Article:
Little did the team know when we met at Plymouth Ferry Terminal on a misty Sunday afternoon that a truly amazing survey across the Bay of Biscay and the English Channel awaited us. We would experience stunning wildlife encounters that every surveyor dreams of and during disembarkation at Portsmouth, we would be asking each other ‘did we really just see that’?
The weather forecast was good, and we were keen to get underway. We cheerfully chatted as we made our way to the Pont Aven about what we might see and once onboard we settled into our cabins. With a blast of her horn, the Pont Aven left her berth and entered Plymouth Sound or ‘The Sound’ as it is known locally and sailed into open sea.
We arranged for access to the bridge and upon our arrival we were warmly greeted by Joseph, one of the officers and after retrieving our equipment and a quick chat with the crew we settled into our survey. Since leaving Plymouth, the weather had deteriorated, and we were encountering reduced visibility due to fog, a sea state 4, moderate swell and slight glare on the starboard side. Despite the conditions, we had our first sighting (one of many!) when out of the fog two dorsal fins broke the surface 320 metres ahead of the ship off the starboard bow. Common dolphin! They enjoyed a quick bow ride and disappeared down the side of the ship and into the wake. A brief and wonderful sight. We continued to survey, but as the weather deteriorated further, we decided to end our first watch due to the heavy fog that had developed and left the crew to their work.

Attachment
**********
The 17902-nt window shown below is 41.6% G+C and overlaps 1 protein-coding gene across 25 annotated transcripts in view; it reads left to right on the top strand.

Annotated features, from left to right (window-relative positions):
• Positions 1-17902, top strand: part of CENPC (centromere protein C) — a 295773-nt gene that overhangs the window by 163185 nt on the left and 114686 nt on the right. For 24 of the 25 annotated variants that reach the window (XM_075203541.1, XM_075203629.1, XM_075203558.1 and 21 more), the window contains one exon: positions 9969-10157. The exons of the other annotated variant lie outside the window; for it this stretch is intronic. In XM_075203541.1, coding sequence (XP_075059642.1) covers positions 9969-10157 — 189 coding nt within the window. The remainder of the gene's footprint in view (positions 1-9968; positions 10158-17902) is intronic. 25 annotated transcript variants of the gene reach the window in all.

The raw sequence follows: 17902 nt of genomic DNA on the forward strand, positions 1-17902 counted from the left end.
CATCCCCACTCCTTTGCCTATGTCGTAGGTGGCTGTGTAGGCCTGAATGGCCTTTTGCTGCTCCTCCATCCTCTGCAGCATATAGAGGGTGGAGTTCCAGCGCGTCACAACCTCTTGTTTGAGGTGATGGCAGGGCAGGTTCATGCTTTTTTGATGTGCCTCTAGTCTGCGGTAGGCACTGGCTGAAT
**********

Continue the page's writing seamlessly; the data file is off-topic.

After a good night’s sleep, we awoke early and were making our way to guest services to organise bridge access when we were stopped by a gentleman who had spotted our ORCA t-shirts and he asked us if we were onboard to carry out a survey. During the conversation he revealed that he was an ORCA member and was onboard to look out for whales and dolphins and was on his way to the outside observation deck to begin his search. After a lovely chat, we said our goodbyes and we headed to the bridge. The weather was fantastic, and we had visibility all the way to the horizon, a sea state 3 and little to no swell. So much better than the previous evening and perfect conditions to look for cetaceans.
The sightings during the second watch came in quick succession with the first sighting being ten unidentified dolphins charging towards the ship, followed by several large groups of common dolphin, striped dolphin and bottlenose dolphin leaping, bow riding and playing in the ships wake as they continued their journey.
Taking a GPS reading and looking at the navigation charts, the Pont Aven was now sailing over canyons that were 3000-4500 metres deep which meant we could now possibly start seeing large or beaked whales. We didn’t have to wait long before we started seeing distant blows and we had a very close encounter with a fin whale that had surfaced with a massive exhalation 380 metres ahead of the ship off the port bow. As we stood there watching the sea, the whale surfaced with another massive blow next to the ship and at its side was a juvenile! The whales were so close we could see the vertebrae in their spinal column, their bodies and blows clearly visible as they moved away from the ship in unison.